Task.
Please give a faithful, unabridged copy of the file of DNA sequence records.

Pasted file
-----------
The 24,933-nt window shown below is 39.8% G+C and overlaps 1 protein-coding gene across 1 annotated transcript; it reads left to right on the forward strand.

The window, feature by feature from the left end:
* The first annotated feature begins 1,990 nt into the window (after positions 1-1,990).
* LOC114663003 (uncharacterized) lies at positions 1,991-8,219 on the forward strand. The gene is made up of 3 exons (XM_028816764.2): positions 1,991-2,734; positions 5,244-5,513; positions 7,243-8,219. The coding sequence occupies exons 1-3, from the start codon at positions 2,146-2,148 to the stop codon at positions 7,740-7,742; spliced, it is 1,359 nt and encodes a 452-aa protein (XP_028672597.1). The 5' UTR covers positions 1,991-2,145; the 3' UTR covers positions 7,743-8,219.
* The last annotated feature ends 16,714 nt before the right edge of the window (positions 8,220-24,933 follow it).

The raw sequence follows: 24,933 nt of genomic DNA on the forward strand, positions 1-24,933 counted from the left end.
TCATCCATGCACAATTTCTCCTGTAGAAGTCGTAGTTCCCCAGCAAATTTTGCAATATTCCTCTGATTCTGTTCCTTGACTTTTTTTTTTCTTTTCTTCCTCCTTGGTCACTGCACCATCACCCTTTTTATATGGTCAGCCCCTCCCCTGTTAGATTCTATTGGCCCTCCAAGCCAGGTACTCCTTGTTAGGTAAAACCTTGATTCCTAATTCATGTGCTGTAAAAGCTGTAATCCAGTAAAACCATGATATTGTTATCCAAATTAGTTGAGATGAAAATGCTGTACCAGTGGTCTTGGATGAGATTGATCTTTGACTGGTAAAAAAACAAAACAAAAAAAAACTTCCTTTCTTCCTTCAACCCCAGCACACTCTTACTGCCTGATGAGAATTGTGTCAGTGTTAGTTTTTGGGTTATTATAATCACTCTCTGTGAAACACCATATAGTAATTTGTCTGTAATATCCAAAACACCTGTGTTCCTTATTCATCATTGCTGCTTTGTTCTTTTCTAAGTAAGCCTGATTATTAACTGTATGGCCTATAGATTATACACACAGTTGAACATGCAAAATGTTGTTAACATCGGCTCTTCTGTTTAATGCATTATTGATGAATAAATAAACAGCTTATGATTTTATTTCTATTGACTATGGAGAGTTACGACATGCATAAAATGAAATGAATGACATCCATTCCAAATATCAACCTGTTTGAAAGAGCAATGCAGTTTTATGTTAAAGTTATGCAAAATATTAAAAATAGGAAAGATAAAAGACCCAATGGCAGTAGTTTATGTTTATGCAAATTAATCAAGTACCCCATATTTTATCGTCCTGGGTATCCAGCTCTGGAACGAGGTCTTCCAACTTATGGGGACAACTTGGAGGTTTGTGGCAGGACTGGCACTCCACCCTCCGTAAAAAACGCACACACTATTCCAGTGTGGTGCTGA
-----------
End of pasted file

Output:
The 24,933-nt window shown below is 39.8% G+C and overlaps 1 protein-coding gene across 1 annotated transcript; it reads left to right on the forward strand.

The window, feature by feature from the left end:
* The first annotated feature begins 1,990 nt into the window (after positions 1-1,990).
* LOC114663003 (uncharacterized) lies at positions 1,991-8,219 on the forward strand. The gene is made up of 3 exons (XM_028816764.2): positions 1,991-2,734; positions 5,244-5,513; positions 7,243-8,219. The coding sequence occupies exons 1-3, from the start codon at positions 2,146-2,148 to the stop codon at positions 7,740-7,742; spliced, it is 1,359 nt and encodes a 452-aa protein (XP_028672597.1). The 5' UTR covers positions 1,991-2,145; the 3' UTR covers positions 7,743-8,219.
* The last annotated feature ends 16,714 nt before the right edge of the window (positions 8,220-24,933 follow it).

The raw sequence follows: 24,933 nt of genomic DNA on the forward strand, positions 1-24,933 counted from the left end.
TCATCCATGCACAATTTCTCCTGTAGAAGTCGTAGTTCCCCAGCAAATTTTGCAATATTCCTCTGATTCTGTTCCTTGACTTTTTTTTTTCTTTTCTTCCTCCTTGGTCACTGCACCATCACCCTTTTTATATGGTCAGCCCCTCCCCTGTTAGATTCTATTGGCCCTCCAAGCCAGGTACTCCTTGTTAGGTAAAACCTTGATTCCTAATTCATGTGCTGTAAAAGCTGTAATCCAGTAAAACCATGATATTGTTATCCAAATTAGTTGAGATGAAAATGCTGTACCAGTGGTCTTGGATGAGATTGATCTTTGACTGGTAAAAAAACAAAACAAAAAAAAACTTCCTTTCTTCCTTCAACCCCAGCACACTCTTACTGCCTGATGAGAATTGTGTCAGTGTTAGTTTTTGGGTTATTATAATCACTCTCTGTGAAACACCATATAGTAATTTGTCTGTAATATCCAAAACACCTGTGTTCCTTATTCATCATTGCTGCTTTGTTCTTTTCTAAGTAAGCCTGATTATTAACTGTATGGCCTATAGATTATACACACAGTTGAACATGCAAAATGTTGTTAACATCGGCTCTTCTGTTTAATGCATTATTGATGAATAAATAAACAGCTTATGATTTTATTTCTATTGACTATGGAGAGTTACGACATGCATAAAATGAAATGAATGACATCCATTCCAAATATCAACCTGTTTGAAAGAGCAATGCAGTTTTATGTTAAAGTTATGCAAAATATTAAAAATAGGAAAGATAAAAGACCCAATGGCAGTAGTTTATGTTTATGCAAATTAATCAAGTACCCCATATTTTATCGTCCTGGGTATCCAGCTCTGGAACGAGGTCTTCCAACTTATGGGGACAACTTGGAGGTTTGTGGCAGGACTGGCACTCCACCCTCCGTAAAAAACGCACACACTATTCCAGTGTGGTGCTGA